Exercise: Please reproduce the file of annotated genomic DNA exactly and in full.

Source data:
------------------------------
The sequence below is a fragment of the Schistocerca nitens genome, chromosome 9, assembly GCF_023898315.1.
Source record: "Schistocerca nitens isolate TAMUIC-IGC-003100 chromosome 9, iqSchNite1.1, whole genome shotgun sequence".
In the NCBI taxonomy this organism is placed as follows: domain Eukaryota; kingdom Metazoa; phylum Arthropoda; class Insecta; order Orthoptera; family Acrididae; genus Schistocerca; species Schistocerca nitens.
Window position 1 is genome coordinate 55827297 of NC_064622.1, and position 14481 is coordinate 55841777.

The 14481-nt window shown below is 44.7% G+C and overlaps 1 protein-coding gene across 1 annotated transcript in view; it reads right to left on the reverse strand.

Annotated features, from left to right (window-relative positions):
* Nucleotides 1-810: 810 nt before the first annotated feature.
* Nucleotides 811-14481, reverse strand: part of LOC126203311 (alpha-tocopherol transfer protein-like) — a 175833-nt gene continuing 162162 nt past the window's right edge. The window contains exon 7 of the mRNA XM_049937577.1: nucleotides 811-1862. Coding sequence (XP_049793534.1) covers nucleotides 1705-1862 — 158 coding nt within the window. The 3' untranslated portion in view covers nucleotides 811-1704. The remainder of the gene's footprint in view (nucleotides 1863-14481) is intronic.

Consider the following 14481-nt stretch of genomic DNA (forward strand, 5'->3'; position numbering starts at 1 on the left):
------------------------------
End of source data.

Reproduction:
The sequence below is a fragment of the Schistocerca nitens genome, chromosome 9, assembly GCF_023898315.1.
Source record: "Schistocerca nitens isolate TAMUIC-IGC-003100 chromosome 9, iqSchNite1.1, whole genome shotgun sequence".
In the NCBI taxonomy this organism is placed as follows: domain Eukaryota; kingdom Metazoa; phylum Arthropoda; class Insecta; order Orthoptera; family Acrididae; genus Schistocerca; species Schistocerca nitens.
Window position 1 is genome coordinate 55827297 of NC_064622.1, and position 14481 is coordinate 55841777.

The 14481-nt window shown below is 44.7% G+C and overlaps 1 protein-coding gene across 1 annotated transcript in view; it reads right to left on the reverse strand.

Annotated features, from left to right (window-relative positions):
* Nucleotides 1-810: 810 nt before the first annotated feature.
* Nucleotides 811-14481, reverse strand: part of LOC126203311 (alpha-tocopherol transfer protein-like) — a 175833-nt gene continuing 162162 nt past the window's right edge. The window contains exon 7 of the mRNA XM_049937577.1: nucleotides 811-1862. Coding sequence (XP_049793534.1) covers nucleotides 1705-1862 — 158 coding nt within the window. The 3' untranslated portion in view covers nucleotides 811-1704. The remainder of the gene's footprint in view (nucleotides 1863-14481) is intronic.

Consider the following 14481-nt stretch of genomic DNA (forward strand, 5'->3'; position numbering starts at 1 on the left):